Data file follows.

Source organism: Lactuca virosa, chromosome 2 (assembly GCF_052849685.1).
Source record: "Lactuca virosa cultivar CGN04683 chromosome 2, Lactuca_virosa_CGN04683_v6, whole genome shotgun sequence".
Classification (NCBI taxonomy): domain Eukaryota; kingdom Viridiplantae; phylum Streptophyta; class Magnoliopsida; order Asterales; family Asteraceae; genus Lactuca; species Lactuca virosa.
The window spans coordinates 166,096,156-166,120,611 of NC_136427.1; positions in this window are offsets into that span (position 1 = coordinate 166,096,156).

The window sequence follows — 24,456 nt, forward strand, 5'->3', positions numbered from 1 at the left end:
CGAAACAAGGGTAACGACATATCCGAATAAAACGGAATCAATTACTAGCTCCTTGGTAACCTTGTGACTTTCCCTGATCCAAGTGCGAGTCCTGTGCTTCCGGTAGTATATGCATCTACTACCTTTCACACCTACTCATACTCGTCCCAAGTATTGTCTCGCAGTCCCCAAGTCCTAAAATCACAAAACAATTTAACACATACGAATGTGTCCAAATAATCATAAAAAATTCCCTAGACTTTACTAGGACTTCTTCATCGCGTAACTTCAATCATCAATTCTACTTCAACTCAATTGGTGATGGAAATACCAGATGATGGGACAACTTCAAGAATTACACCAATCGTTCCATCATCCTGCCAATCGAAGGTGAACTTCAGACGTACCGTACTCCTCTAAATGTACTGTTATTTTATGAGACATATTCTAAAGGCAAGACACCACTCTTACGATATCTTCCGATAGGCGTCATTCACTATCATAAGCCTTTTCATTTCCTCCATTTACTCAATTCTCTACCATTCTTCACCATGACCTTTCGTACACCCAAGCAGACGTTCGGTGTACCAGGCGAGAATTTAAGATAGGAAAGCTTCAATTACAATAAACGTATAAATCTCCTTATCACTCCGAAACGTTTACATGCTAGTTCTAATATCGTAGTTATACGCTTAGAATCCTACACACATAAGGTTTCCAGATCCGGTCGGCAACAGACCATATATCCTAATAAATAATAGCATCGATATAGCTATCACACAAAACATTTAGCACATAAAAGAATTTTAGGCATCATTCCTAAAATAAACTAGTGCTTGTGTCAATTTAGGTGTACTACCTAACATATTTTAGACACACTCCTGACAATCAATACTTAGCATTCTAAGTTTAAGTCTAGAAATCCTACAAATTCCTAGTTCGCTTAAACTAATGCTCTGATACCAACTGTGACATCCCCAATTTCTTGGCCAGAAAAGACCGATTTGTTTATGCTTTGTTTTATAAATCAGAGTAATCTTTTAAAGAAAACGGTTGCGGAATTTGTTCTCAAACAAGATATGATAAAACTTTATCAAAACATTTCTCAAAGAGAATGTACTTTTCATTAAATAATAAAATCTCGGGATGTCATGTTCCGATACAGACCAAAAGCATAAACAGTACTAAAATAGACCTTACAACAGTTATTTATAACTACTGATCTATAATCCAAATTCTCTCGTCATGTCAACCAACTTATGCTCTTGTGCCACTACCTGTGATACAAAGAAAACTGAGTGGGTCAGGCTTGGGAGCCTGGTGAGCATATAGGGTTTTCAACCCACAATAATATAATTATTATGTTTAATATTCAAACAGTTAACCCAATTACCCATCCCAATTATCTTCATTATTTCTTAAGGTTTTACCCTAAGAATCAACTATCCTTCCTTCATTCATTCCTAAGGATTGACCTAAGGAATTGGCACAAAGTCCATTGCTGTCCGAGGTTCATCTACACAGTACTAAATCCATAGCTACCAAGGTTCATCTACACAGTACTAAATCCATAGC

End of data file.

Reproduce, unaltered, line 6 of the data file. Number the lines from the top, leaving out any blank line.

CGAAACAAGGGTAACGACATATCCGAATAAAACGGAATCAATTACTAGCTCCTTGGTAACCTTGTGACTTTCCCTGATCCAAGTGCGAGTCCTGTGCTTCCGGTAGTATATGCATCTACTACCTTTCACACCTACTCATACTCGTCCCAAGTATTGTCTCGCAGTCCCCAAGTCCTAAAATCACAAAACAATTTAACACATACGAATGTGTCCAAATAATCATAAAAAATTCCCTAGACTTTACTAGGACTTCTTCATCGCGTAACTTCAATCATCAATTCTACTTCAACTCAATTGGTGATGGAAATACCAGATGATGGGACAACTTCAAGAATTACACCAATCGTTCCATCATCCTGCCAATCGAAGGTGAACTTCAGACGTACCGTACTCCTCTAAATGTACTGTTATTTTATGAGACATATTCTAAAGGCAAGACACCACTCTTACGATATCTTCCGATAGGCGTCATTCACTATCATAAGCCTTTTCATTTCCTCCATTTACTCAATTCTCTACCATTCTTCACCATGACCTTTCGTACACCCAAGCAGACGTTCGGTGTACCAGGCGAGAATTTAAGATAGGAAAGCTTCAATTACAATAAACGTATAAATCTCCTTATCACTCCGAAACGTTTACATGCTAGTTCTAATATCGTAGTTATACGCTTAGAATCCTACACACATAAGGTTTCCAGATCCGGTCGGCAACAGACCATATATCCTAATAAATAATAGCATCGATATAGCTATCACACAAAACATTTAGCACATAAAAGAATTTTAGGCATCATTCCTAAAATAAACTAGTGCTTGTGTCAATTTAGGTGTACTACCTAACATATTTTAGACACACTCCTGACAATCAATACTTAGCATTCTAAGTTTAAGTCTAGAAATCCTACAAATTCCTAGTTCGCTTAAACTAATGCTCTGATACCAACTGTGACATCCCCAATTTCTTGGCCAGAAAAGACCGATTTGTTTATGCTTTGTTTTATAAATCAGAGTAATCTTTTAAAGAAAACGGTTGCGGAATTTGTTCTCAAACAAGATATGATAAAACTTTATCAAAACATTTCTCAAAGAGAATGTACTTTTCATTAAATAATAAAATCTCGGGATGTCATGTTCCGATACAGACCAAAAGCATAAACAGTACTAAAATAGACCTTACAACAGTTATTTATAACTACTGATCTATAATCCAAATTCTCTCGTCATGTCAACCAACTTATGCTCTTGTGCCACTACCTGTGATACAAAGAAAACTGAGTGGGTCAGGCTTGGGAGCCTGGTGAGCATATAGGGTTTTCAACCCACAATAATATAATTATTATGTTTAATATTCAAACAGTTAACCCAATTACCCATCCCAATTATCTTCATTATTTCTTAAGGTTTTACCCTAAGAATCAACTATCCTTCCTTCATTCATTCCTAAGGATTGACCTAAGGAATTGGCACAAAGTCCATTGCTGTCCGAGGTTCATCTACACAGTACTAAATCCATAGCTACCAAGGTTCATCTACACAGTACTAAATCCATAGC